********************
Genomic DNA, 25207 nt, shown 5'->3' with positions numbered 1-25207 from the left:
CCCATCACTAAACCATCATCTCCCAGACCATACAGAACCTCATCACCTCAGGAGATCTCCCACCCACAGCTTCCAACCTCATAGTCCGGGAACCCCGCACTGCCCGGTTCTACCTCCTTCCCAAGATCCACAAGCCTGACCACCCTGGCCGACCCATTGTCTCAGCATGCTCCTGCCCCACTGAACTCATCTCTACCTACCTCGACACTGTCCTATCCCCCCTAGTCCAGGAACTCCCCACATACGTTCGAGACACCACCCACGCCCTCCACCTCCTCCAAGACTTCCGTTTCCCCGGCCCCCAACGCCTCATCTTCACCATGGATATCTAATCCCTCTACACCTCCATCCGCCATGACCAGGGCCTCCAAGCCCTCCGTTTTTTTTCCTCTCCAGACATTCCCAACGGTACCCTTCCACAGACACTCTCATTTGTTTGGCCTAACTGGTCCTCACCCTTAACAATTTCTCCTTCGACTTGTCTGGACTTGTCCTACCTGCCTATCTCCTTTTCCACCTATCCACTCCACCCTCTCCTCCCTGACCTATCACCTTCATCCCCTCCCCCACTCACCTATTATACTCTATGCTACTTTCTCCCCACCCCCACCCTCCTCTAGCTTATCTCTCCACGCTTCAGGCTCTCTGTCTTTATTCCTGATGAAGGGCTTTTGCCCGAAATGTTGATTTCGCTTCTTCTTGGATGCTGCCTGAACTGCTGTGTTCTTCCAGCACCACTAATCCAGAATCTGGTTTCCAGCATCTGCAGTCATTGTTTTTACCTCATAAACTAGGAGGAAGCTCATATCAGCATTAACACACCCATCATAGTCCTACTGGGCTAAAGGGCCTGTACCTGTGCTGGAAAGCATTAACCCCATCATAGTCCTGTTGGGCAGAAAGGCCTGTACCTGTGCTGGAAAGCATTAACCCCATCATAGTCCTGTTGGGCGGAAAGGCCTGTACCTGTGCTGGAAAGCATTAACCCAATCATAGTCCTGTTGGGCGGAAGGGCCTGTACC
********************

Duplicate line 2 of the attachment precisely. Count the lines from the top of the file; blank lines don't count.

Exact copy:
CCCATCACTAAACCATCATCTCCCAGACCATACAGAACCTCATCACCTCAGGAGATCTCCCACCCACAGCTTCCAACCTCATAGTCCGGGAACCCCGCACTGCCCGGTTCTACCTCCTTCCCAAGATCCACAAGCCTGACCACCCTGGCCGACCCATTGTCTCAGCATGCTCCTGCCCCACTGAACTCATCTCTACCTACCTCGACACTGTCCTATCCCCCCTAGTCCAGGAACTCCCCACATACGTTCGAGACACCACCCACGCCCTCCACCTCCTCCAAGACTTCCGTTTCCCCGGCCCCCAACGCCTCATCTTCACCATGGATATCTAATCCCTCTACACCTCCATCCGCCATGACCAGGGCCTCCAAGCCCTCCGTTTTTTTTCCTCTCCAGACATTCCCAACGGTACCCTTCCACAGACACTCTCATTTGTTTGGCCTAACTGGTCCTCACCCTTAACAATTTCTCCTTCGACTTGTCTGGACTTGTCCTACCTGCCTATCTCCTTTTCCACCTATCCACTCCACCCTCTCCTCCCTGACCTATCACCTTCATCCCCTCCCCCACTCACCTATTATACTCTATGCTACTTTCTCCCCACCCCCACCCTCCTCTAGCTTATCTCTCCACGCTTCAGGCTCTCTGTCTTTATTCCTGATGAAGGGCTTTTGCCCGAAATGTTGATTTCGCTTCTTCTTGGATGCTGCCTGAACTGCTGTGTTCTTCCAGCACCACTAATCCAGAATCTGGTTTCCAGCATCTGCAGTCATTGTTTTTACCTCATAAACTAGGAGGAAGCTCATATCAGCATTAACACACCCATCATAGTCCTACTGGGCTAAAGGGCCTGTACCTGTGCTGGAAAGCATTAACCCCATCATAGTCCTGTTGGGCAGAAAGGCCTGTACCTGTGCTGGAAAGCATTAACCCCATCATAGTCCTGTTGGGCGGAAAGGCCTGTACCTGTGCTGGAAAGCATTAACCCAATCATAGTCCTGTTGGGCGGAAGGGCCTGTACC